When my son was born there was a moment when I thought he was going to die. He had to be continuously monitored throughout labour and when the last stages came the monitor slipped, the midwife pressed a button, and the room was suddenly full of people ready to resuscitate if necessary. In my hazy, crazy state I felt in my heart that everything had gone wrong and they were going to take him away. Then suddenly he was placed on my chest, yelling. I asked the air: “Is he alright?” and the midwife answered, “Does he sound alright?” Sure enough, he was filling his little lungs and belting out his arrival to the world – and I knew he was there, living, active, healthy and strong. Because he was crying.
What does a successful Christian look like? What springs to mind when someone is described as ‘mature’ in their faith? Calm, joyful, fruitful, relationally healthy… probably the first word that came into your thoughts was not: weeping.
But it is a word that Jesus would use.
In his book ‘The Sermon on the Mount and Human Flourishing’ Jonathan Pennington argues that the Beautitudes are, first and foremost, a list that shows what a flourishing human looks like. What is traditionally translated as blessed should be understood more in the sense of #blessed (i.e. my life is good) than with the implication of direct Divine favour. So: flourishing are the mourners for they will be comforted.
In a room full of believers, the one ugly-crying, tears flowing down their face, sniffing for want of a tissue, holding back muffled sobs, that one is not likely to be the one put top of the list of Christian winners. But if I’m honest more often than not over the last few years I’ve been that person. (I never have a tissue.) I haven’t exactly been that person because there are very few Christian environments where I would feel comfortable crying like that, but inside I have often been in mourning.
What is it about crying that makes us feel so uncomfortable, so ashamed?
“You Wouldn’t Cry if You Really Believed”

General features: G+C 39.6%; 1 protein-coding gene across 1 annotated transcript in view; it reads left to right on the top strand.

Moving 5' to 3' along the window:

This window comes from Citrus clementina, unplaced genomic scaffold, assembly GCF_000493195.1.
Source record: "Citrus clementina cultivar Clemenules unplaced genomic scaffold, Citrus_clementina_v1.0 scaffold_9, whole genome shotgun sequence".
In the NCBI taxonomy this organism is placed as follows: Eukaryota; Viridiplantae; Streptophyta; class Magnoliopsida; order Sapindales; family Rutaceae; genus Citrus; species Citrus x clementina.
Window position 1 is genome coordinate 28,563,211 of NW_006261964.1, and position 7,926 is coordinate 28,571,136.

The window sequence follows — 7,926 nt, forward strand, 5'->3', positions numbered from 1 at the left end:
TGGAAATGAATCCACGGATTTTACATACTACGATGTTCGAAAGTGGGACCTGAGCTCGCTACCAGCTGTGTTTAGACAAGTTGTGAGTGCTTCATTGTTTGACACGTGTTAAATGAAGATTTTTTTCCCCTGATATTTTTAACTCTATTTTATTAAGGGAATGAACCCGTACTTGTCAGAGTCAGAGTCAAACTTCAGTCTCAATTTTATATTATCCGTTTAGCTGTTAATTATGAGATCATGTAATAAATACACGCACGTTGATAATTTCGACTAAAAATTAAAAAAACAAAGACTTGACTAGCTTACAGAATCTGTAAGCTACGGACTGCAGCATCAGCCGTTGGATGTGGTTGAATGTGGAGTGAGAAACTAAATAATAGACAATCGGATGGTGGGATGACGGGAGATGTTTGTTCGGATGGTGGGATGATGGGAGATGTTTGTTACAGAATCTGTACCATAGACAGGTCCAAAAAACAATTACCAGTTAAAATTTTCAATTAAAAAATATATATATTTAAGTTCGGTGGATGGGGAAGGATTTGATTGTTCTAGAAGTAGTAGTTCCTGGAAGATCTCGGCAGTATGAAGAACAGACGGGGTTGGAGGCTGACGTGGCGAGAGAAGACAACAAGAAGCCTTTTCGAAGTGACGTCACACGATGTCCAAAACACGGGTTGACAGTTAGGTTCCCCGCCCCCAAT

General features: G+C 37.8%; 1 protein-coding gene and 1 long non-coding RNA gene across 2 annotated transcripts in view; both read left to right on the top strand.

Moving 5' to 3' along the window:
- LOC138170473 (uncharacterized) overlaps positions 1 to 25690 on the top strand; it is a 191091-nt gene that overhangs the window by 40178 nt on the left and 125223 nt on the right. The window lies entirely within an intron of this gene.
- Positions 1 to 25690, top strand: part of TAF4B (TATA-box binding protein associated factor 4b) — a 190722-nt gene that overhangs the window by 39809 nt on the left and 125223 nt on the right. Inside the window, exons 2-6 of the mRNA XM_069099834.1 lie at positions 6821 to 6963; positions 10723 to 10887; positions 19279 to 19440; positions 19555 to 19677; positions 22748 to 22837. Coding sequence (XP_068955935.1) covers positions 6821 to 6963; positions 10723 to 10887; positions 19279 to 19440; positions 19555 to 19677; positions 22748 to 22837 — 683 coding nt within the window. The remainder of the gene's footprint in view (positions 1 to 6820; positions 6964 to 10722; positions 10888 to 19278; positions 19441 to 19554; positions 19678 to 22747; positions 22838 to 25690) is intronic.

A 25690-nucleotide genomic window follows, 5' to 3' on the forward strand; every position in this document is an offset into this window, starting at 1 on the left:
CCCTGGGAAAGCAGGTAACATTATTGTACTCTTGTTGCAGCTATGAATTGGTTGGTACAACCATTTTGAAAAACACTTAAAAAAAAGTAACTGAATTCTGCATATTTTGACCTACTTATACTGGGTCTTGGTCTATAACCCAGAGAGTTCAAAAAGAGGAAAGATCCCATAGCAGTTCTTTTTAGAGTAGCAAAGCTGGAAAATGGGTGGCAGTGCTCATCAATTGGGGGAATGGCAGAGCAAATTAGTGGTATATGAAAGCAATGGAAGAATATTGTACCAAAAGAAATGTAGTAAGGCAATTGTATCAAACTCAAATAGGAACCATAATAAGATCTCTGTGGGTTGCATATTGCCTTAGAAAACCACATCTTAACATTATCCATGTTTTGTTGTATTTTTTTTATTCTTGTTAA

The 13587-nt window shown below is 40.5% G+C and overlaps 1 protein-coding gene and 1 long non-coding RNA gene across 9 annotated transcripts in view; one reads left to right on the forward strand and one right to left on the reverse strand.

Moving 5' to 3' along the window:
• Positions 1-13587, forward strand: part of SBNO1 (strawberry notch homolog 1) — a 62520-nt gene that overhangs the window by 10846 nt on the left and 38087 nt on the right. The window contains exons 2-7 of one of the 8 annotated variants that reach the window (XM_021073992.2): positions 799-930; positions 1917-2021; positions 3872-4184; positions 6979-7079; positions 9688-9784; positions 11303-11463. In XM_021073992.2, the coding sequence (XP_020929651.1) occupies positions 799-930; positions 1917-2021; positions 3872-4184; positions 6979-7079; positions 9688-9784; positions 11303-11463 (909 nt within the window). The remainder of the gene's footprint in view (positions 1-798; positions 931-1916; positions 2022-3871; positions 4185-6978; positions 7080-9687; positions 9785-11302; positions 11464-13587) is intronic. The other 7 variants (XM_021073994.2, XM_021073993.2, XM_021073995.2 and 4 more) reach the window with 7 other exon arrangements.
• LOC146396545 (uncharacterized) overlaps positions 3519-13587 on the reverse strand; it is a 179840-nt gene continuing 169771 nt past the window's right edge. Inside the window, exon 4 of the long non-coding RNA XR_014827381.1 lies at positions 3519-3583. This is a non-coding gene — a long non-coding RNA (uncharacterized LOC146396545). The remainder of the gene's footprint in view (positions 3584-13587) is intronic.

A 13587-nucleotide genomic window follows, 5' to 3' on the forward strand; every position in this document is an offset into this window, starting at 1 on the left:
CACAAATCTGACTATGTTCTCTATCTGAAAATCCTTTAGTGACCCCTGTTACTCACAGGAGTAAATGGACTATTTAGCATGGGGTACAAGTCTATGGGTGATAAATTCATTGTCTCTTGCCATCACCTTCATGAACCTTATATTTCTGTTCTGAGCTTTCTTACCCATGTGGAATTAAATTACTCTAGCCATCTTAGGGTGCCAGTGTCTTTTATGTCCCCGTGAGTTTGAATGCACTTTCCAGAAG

It seems to me that often we are uncomfortable with what may be seen as ‘extreme’ emotions. Perhaps you’re familiar with the picture that each of us is like a train. The train has two carriages and an engine. They are labelled ‘thoughts’, ‘feelings’ and ‘actions’. The theory goes that we need the engine to be our thoughts (correct thoughts about God, the Bible, life etc.). These in turn should pull along behind them ‘feelings’ and ‘actions’ in merry succession. We should not, I repeat should not, let feelings be the engine. Spiritual CBT. The idea is that if we get our thoughts right then our feelings will follow. To a certain extent this may be true. However, the unwelcome corollary is that we can assume that if someone is crying then maybe they have some incorrect thought in there somewhere. We can feel ashamed to be weeping because we know that some people might be looking at us thinking that we are failing to believe something about God and that if we knew our Bible better we would feel better.
A quick glance at the Bible itself, however, gives a very different picture. Here is a book drenched in tears, from Genesis until (almost) the end. There are many, many examples of godly, faithful people who mourned and wept. Time and again it is coupled with prayer: think of Nehemiah who wept then fasted and prayed for four months (Nehemiah 1:4). The Psalms are filled with examples of mourning and weeping. Psalm 56 even requests that the Lord ‘list my tears on your scroll’ (Psalm 56:8-9). Paul is nakedly honest about his tears (Acts 20: 19, 2 Cor 2:1-4 among others). But the greatest and most poignant example is Jesus Himself. John 11:35: Jesus wept. Jesus is ‘deeply moved’ when he sees the sadness of those who have lost their loved one, and even though He knew exactly what was about to happen, that Lazarus would live again in a matter of minutes, even though he believed perfectly every truth about God, even though he knew he was going to put an end to all of it, still he wept. Mourning is not just permitted, it’s encouraged.